Teachers challenged to improve methods

Youth & Careers

TEACHERS were challenged to change the way they teach during Papua New Guinea’s first Festival of Learning Conference in Port Moresby.
“I challenge the way we are learning and teaching in schools, it has rapidly changed the world,” school diocese of Parramatta executive director Gregory Whitby said.
Whitby said the traditional way of meeting the needs of children was to try to improve them with existing things but “we’ve reached a stage where we can’t improve anymore”.
“We are going to improve, change and transform the lives of each children by having the best teacher teach them,” he said.
Whitby said new ways had to be introduced to the learning and teaching processes based on collaboration in learning, cooperation and working with arranged partners and getting teachers in ongoing professional learning in classrooms.
“Also, developing a whole new curriculum that had challenging real life tasks for children to get involved and make learning fun,” he said.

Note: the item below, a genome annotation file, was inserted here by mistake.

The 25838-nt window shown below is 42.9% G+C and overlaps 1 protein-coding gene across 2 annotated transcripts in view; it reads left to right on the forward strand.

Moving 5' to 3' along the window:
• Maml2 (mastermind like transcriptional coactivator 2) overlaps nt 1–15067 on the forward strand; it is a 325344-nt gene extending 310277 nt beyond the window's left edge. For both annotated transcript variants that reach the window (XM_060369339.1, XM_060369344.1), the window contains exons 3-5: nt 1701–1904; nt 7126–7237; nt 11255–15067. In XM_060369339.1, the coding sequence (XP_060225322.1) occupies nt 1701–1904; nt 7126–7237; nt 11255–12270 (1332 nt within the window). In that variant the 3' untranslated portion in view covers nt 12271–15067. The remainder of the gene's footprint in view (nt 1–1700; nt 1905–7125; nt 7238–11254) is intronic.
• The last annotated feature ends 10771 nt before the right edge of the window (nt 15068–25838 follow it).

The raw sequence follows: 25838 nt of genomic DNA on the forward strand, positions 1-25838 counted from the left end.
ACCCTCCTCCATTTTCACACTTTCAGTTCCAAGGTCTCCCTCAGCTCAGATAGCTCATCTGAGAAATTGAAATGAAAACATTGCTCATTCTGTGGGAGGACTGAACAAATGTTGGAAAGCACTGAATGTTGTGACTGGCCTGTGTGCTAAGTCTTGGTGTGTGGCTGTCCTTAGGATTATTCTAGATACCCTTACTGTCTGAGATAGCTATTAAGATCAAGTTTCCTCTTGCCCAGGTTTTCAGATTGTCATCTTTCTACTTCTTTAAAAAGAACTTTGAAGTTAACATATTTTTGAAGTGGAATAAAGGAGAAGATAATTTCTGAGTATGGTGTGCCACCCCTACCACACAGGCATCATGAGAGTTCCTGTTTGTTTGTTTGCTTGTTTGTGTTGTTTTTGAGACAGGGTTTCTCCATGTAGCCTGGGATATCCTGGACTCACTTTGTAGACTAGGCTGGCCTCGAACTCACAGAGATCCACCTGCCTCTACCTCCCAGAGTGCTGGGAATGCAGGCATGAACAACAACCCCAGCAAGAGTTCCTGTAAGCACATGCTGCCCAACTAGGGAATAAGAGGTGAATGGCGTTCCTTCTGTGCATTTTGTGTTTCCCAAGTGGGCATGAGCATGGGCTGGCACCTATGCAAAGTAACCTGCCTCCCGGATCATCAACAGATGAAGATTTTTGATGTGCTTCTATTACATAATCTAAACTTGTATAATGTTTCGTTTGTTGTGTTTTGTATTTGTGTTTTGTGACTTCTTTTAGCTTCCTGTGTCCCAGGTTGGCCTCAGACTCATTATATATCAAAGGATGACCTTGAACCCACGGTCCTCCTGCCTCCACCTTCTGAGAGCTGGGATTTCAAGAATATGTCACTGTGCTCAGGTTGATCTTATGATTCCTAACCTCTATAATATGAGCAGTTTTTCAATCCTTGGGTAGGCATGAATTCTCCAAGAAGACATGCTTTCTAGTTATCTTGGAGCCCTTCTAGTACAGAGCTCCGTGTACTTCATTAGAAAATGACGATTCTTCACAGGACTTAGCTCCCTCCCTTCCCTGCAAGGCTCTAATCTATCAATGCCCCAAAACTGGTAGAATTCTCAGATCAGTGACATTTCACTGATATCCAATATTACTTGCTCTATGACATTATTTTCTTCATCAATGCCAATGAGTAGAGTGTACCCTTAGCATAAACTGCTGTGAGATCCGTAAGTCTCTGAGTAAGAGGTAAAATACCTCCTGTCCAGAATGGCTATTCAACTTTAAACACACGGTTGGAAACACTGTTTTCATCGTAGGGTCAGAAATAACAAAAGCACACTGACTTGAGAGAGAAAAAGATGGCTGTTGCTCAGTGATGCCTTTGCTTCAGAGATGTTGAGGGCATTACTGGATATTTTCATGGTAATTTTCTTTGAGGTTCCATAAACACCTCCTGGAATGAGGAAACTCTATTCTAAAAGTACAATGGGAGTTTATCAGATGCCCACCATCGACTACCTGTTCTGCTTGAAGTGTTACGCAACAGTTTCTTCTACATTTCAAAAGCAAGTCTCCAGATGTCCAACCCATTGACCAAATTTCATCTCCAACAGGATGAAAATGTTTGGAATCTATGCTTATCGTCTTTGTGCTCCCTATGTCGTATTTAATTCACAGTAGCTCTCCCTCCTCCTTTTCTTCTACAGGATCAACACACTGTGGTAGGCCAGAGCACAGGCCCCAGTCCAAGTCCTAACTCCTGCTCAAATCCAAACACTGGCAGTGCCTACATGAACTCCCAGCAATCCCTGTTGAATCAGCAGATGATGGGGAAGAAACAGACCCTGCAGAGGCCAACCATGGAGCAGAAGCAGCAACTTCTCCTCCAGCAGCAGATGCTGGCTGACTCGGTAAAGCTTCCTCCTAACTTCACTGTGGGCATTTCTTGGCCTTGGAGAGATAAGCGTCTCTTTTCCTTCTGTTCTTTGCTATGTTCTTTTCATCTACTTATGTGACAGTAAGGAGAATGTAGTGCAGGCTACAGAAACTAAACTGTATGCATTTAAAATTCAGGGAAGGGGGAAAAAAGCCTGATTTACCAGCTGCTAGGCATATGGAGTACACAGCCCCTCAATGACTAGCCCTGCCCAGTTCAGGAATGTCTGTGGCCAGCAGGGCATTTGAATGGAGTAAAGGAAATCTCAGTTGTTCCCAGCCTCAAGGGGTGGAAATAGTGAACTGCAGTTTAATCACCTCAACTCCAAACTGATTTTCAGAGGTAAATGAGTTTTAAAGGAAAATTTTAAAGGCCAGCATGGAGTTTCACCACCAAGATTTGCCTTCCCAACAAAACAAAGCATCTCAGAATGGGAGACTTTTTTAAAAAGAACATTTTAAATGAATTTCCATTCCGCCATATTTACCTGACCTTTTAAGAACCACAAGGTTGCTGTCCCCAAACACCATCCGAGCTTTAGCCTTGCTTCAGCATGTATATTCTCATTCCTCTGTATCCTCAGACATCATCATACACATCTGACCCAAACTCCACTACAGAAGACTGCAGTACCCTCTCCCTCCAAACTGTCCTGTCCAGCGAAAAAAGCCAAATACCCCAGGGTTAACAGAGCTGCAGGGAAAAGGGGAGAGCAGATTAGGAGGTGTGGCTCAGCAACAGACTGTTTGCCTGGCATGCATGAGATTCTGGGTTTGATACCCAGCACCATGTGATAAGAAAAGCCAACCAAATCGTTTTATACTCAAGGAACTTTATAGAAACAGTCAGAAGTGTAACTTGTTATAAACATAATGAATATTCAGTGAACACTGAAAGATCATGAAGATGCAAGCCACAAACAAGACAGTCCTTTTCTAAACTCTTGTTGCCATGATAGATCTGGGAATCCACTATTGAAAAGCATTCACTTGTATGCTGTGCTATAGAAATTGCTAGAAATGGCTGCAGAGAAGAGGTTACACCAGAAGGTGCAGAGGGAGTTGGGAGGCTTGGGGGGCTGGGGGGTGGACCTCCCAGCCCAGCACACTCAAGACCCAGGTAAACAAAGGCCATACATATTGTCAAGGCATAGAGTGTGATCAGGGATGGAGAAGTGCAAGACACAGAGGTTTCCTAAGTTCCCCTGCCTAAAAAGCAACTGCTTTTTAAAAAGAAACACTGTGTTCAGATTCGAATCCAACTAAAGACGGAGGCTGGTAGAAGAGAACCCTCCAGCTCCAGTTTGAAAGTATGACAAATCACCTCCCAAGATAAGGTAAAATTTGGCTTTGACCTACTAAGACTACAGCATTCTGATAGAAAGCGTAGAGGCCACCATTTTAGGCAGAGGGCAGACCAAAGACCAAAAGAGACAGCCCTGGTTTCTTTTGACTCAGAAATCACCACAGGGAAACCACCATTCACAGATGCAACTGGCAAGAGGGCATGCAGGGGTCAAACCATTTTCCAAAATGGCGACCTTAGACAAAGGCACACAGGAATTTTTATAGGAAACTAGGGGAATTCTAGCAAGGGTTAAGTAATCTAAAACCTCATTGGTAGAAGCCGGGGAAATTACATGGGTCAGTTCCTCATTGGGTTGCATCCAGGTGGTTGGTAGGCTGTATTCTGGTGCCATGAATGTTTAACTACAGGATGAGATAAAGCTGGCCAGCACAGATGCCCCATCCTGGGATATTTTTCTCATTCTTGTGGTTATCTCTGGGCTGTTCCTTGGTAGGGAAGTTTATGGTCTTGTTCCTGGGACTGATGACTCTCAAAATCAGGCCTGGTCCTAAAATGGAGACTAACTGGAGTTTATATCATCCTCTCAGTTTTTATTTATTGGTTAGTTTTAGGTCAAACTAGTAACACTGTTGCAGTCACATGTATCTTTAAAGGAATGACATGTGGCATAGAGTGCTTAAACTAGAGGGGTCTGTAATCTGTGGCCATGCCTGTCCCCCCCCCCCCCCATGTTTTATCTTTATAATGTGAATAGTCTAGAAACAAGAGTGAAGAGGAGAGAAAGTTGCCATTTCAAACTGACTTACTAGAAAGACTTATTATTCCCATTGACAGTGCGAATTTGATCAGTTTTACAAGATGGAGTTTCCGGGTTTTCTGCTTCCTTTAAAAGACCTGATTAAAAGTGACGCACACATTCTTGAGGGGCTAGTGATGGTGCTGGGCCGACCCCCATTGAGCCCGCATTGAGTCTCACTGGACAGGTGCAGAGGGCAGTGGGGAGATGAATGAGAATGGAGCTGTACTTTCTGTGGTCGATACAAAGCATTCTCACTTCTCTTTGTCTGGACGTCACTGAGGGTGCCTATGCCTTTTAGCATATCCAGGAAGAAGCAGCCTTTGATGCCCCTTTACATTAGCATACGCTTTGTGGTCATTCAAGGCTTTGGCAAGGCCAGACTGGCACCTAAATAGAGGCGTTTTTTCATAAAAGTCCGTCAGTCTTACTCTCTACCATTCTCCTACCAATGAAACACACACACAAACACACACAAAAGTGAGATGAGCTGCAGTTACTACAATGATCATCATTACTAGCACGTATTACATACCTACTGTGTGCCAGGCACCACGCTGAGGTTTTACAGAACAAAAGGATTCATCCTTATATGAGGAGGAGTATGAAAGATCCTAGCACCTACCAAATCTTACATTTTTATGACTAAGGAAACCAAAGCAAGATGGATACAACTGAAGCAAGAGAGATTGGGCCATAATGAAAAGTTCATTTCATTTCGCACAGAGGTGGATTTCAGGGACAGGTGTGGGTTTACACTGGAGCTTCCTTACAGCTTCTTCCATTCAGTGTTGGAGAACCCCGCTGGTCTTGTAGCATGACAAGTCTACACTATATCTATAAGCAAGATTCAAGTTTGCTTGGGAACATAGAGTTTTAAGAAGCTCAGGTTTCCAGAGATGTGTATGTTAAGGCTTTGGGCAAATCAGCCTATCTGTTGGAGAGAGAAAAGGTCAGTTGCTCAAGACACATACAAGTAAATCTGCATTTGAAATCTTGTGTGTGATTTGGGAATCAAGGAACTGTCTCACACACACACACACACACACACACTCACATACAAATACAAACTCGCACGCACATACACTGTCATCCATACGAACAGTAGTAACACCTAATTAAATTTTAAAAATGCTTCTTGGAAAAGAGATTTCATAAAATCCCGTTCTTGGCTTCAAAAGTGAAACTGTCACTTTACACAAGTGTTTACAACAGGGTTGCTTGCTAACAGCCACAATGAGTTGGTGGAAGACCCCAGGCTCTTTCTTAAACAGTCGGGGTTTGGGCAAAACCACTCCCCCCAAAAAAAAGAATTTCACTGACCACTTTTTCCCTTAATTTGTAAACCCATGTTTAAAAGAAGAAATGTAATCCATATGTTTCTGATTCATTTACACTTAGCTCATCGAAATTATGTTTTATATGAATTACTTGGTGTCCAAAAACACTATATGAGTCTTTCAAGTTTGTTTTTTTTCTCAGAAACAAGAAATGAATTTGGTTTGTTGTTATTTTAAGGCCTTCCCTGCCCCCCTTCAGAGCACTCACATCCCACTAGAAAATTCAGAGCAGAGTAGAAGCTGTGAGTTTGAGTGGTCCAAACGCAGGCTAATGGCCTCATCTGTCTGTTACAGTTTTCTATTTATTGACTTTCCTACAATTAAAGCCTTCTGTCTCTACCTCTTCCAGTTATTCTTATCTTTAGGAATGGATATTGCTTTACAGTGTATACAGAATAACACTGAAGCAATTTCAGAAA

“Ultimately, the only thing we can do to ensure schooling in the future is to teach children how to think, not what to know.”
Koroboro International School principal Peter O’Sullivan said the conference was to give more teachers the opportunity to get professional development in the country with an international context.
“We can’t afford to send people all over the world and sending people all over the world does not make change happen in our education systems,” he said.
O’Sullivan said change should be able to take place in schools when experts come to the country enabling everyone to be able to witness and participate in the professional development where they are all involved in the experience.
“Our goal is to give all our teachers both inside and outside of IEA (International Education Agency) the opportunity to be exposed to some strong key changes in education so they can become change agents.”
O’Sullivan said some of the things that were taught in the schools in PNG was better than some schools around the world.
“We‘re not far behind and in parts we’re advanced,” he said of the festival’s objective.